Lytes -
see Electrolytes

ACTH (Adrenocorticotropic Hormone) -
the definitive diagnostic test for Addison's Diesease.

Adrenal Gland (an overview) -
The adrenal glands consist of a center core (the medulla), surrounded by three layers of the cortex. The outer layer of the adrenal cortex produces aldosterone (mineralocorticoids), the middle layer produces (cortisolglucocorticoids) and the bottom/third layer -closest to the medulla- produces sex hormones. The medulla isn't affected by Addison's, but it's good to point out that that's where epinephrine is produced for the "fight or flight" reaction!

Aldosterone -
Mineralocorticoid hormone produced by the adrenal glands for the maintenance of electrolyte levels (sodium, potassium and chloride) in the body

Atypical Addison's -
Deficient in cortisol only. The zones of the adrenal glands that manufacture cortisol are no longer functioning.

Compounded Florinef -
For efficient and cost-effective treatment of Primary Canine Addison's Disease, a "compounding pharmacist" can prepare an entire day's dose of generic fludrocortisone acetate in one (or two) capsules. For a compounding pharmacist near you.

Cortisol -
Corticosteroid hormone produced by the adrenal glands for metabolism of fat, protein and carbohydrates, production of red blood cells, stress response, maintaining blood pressure, reducing inflammation, etc.

Cushing's Disease -
"Opposite" of Addison's -the adrenal glands OVERproduce cortisol in a dog with Cushing's Disease. Note: a dog with Addison's Disease that's given too much prednisone will present the same symptoms as a dog with Cushing's Disease.

Desoxycorticosterone pivalate (see "Percorten")

Electrolytes -
Specifically, the mineral elements in the blood: sodium (Na), potassium (K) and chloride (Cl)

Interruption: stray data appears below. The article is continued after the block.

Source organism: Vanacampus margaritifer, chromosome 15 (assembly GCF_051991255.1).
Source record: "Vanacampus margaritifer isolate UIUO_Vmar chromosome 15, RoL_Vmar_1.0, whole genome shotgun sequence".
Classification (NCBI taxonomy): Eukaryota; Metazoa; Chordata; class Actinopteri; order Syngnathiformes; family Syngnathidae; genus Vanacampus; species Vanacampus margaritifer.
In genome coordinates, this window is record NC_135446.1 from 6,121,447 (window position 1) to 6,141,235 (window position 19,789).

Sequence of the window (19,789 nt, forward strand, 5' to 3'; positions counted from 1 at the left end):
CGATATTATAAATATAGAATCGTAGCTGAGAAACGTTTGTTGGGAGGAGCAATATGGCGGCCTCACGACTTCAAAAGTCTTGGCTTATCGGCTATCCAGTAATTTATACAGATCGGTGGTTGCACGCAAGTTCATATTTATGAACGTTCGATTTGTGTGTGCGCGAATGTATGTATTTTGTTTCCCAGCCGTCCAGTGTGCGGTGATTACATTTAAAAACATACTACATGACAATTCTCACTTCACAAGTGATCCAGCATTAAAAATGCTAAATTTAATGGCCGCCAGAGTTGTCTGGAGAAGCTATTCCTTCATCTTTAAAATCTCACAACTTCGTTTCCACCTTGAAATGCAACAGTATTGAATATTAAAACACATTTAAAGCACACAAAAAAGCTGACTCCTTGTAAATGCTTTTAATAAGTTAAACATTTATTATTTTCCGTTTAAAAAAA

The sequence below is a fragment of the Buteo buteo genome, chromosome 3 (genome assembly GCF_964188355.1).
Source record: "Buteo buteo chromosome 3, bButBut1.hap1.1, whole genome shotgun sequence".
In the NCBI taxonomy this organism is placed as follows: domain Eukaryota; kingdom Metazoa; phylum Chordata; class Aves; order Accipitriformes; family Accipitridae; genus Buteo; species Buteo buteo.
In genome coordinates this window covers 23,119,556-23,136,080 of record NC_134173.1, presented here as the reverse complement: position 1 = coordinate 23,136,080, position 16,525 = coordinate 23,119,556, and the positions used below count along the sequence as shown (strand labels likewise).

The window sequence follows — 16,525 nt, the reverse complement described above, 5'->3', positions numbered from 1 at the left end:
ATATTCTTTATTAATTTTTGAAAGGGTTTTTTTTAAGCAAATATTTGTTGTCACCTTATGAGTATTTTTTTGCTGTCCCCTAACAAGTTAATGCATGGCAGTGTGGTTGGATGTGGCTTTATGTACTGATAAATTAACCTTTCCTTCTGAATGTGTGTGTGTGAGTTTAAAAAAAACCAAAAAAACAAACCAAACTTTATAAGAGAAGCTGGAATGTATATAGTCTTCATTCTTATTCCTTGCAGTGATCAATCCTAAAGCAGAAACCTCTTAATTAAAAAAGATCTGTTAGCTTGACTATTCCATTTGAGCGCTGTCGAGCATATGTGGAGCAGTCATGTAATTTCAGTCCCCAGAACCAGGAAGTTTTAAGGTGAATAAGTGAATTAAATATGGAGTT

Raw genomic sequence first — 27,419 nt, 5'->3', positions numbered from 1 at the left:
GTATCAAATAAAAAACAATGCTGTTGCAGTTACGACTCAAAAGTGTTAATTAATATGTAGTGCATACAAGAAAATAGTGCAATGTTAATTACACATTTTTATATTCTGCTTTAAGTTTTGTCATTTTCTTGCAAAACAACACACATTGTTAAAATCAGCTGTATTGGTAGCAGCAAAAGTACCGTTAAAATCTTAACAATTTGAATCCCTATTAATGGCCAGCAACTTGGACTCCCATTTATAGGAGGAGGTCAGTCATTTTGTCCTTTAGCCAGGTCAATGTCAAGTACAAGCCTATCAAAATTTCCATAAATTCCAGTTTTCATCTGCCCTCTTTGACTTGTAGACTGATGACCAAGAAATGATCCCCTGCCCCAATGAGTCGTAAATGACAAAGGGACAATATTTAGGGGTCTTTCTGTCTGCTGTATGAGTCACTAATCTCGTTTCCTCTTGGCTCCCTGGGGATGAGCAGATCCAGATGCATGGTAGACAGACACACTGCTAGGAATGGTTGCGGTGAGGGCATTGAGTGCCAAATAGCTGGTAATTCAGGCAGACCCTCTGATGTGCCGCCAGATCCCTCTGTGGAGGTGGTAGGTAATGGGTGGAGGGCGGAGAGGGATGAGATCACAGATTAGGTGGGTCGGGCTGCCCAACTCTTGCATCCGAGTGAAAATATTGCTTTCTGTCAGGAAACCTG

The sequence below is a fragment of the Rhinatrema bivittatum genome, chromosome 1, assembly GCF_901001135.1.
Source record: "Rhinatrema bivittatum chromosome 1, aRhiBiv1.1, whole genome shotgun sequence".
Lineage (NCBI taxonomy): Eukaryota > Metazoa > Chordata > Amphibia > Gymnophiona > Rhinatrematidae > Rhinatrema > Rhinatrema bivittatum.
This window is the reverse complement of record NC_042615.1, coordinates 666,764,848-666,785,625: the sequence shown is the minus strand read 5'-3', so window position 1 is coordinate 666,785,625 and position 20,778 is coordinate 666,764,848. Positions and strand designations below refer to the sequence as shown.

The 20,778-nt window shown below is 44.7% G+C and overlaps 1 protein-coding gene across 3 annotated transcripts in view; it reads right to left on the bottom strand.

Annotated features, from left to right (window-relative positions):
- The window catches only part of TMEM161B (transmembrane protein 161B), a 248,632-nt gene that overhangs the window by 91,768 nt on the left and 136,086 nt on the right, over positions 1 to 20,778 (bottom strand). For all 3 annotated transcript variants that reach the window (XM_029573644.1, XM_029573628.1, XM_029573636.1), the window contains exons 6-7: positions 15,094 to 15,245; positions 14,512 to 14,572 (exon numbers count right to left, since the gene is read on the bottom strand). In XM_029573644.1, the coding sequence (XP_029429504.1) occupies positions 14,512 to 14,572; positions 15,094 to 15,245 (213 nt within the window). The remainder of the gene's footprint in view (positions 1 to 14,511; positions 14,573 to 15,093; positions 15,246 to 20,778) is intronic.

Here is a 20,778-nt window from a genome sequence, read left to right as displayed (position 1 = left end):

Florinef -
Fludrocortisone acetate, supplied in 0.1 mg tablets –this is a human medication that is prescribed "off-label" for the treatment of Primary Canine Addison’s Disease at a starting dosage of 0.1 mg per 10 pounds of body weight. Florinef is a mineralocorticoid replacement that also contains a small glucocorticoid component.

Glucocorticoid -
Commonly used daily (cortisol replacement) medication options for dogs with Atypical or Primary Addison’s Disease include: prednisone, prednisolone, “Medrol,” hydrocortisone

Hypoadrenocorticism -
Addison's Disease

Iatragenic -
Caused by medication (ex: overmedicating a dog for Cushings Disease can cause the adrenals to shut down and the dog will become an "iatragenic Addisonian")

Idiopathic -
Of unknown cause

Mineralocorticoid -
Aldosterone (for management/balance of electrolytes: sodium, potassium and chloride). Medication options for mineralocorticoid replacement in dogs with Primary Canine Addison's Disease include Percorten-v (DOCP), an injectable medication that’s administered every 21-30 days -or- Florinef, a daily oral medication.

Non-Steroidal Anti-Inflammatory Drugs, the same class as such common over-the-counter remedies as Advil (Ibuprofen), Aleve (Naproxen), Orudis (ketoprofen), and Aspirin. The chief use for such drugs in the dog has been pain relief, usually joint pain or post-surgical pain relief. NSAIDS should not be used in dogs being treated for Addison's Disease!

Manufacturer: Elanco

PD (polydipsia): excessive or abnormal thirst; PU (polyuria): excessive urination'

Zycortal -
Manufacturer: Dechra

Zycortal is the only medication licensed in Europe for the treatment of Addison's Disease in dogs.
Evaluation of a low-dose desoxycorticosterone pivalate treatment protocol for long-term management of dogs with primary hypoadrenocorticism. 
Journal of Internal Veterinary Medicine.

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